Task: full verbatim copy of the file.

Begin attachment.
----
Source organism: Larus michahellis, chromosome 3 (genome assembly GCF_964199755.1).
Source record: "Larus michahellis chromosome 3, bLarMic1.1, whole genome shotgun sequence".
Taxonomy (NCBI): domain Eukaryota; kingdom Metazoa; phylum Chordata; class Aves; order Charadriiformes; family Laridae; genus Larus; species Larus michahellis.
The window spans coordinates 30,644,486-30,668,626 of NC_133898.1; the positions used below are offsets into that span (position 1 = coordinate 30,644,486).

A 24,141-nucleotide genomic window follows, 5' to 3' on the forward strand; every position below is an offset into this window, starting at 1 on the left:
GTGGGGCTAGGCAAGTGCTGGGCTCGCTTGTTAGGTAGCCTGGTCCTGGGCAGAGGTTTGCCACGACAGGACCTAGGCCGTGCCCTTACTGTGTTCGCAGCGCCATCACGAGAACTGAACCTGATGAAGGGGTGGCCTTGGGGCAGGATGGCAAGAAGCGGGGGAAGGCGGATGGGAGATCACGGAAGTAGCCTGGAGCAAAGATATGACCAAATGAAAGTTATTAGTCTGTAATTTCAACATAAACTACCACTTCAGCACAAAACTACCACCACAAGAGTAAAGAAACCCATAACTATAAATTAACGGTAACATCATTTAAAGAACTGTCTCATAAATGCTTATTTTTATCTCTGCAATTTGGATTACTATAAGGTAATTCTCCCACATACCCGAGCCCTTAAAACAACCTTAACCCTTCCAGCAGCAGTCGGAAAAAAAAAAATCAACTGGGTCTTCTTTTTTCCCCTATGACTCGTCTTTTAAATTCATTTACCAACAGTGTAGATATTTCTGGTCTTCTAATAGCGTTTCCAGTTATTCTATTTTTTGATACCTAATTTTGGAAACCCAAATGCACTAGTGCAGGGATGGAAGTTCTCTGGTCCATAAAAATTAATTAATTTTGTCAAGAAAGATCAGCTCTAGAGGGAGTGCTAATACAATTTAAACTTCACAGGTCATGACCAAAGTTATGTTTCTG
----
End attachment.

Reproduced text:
Source organism: Larus michahellis, chromosome 3 (genome assembly GCF_964199755.1).
Source record: "Larus michahellis chromosome 3, bLarMic1.1, whole genome shotgun sequence".
Taxonomy (NCBI): domain Eukaryota; kingdom Metazoa; phylum Chordata; class Aves; order Charadriiformes; family Laridae; genus Larus; species Larus michahellis.
The window spans coordinates 30,644,486-30,668,626 of NC_133898.1; the positions used below are offsets into that span (position 1 = coordinate 30,644,486).

A 24,141-nucleotide genomic window follows, 5' to 3' on the forward strand; every position below is an offset into this window, starting at 1 on the left:
GTGGGGCTAGGCAAGTGCTGGGCTCGCTTGTTAGGTAGCCTGGTCCTGGGCAGAGGTTTGCCACGACAGGACCTAGGCCGTGCCCTTACTGTGTTCGCAGCGCCATCACGAGAACTGAACCTGATGAAGGGGTGGCCTTGGGGCAGGATGGCAAGAAGCGGGGGAAGGCGGATGGGAGATCACGGAAGTAGCCTGGAGCAAAGATATGACCAAATGAAAGTTATTAGTCTGTAATTTCAACATAAACTACCACTTCAGCACAAAACTACCACCACAAGAGTAAAGAAACCCATAACTATAAATTAACGGTAACATCATTTAAAGAACTGTCTCATAAATGCTTATTTTTATCTCTGCAATTTGGATTACTATAAGGTAATTCTCCCACATACCCGAGCCCTTAAAACAACCTTAACCCTTCCAGCAGCAGTCGGAAAAAAAAAAATCAACTGGGTCTTCTTTTTTCCCCTATGACTCGTCTTTTAAATTCATTTACCAACAGTGTAGATATTTCTGGTCTTCTAATAGCGTTTCCAGTTATTCTATTTTTTGATACCTAATTTTGGAAACCCAAATGCACTAGTGCAGGGATGGAAGTTCTCTGGTCCATAAAAATTAATTAATTTTGTCAAGAAAGATCAGCTCTAGAGGGAGTGCTAATACAATTTAAACTTCACAGGTCATGACCAAAGTTATGTTTCTG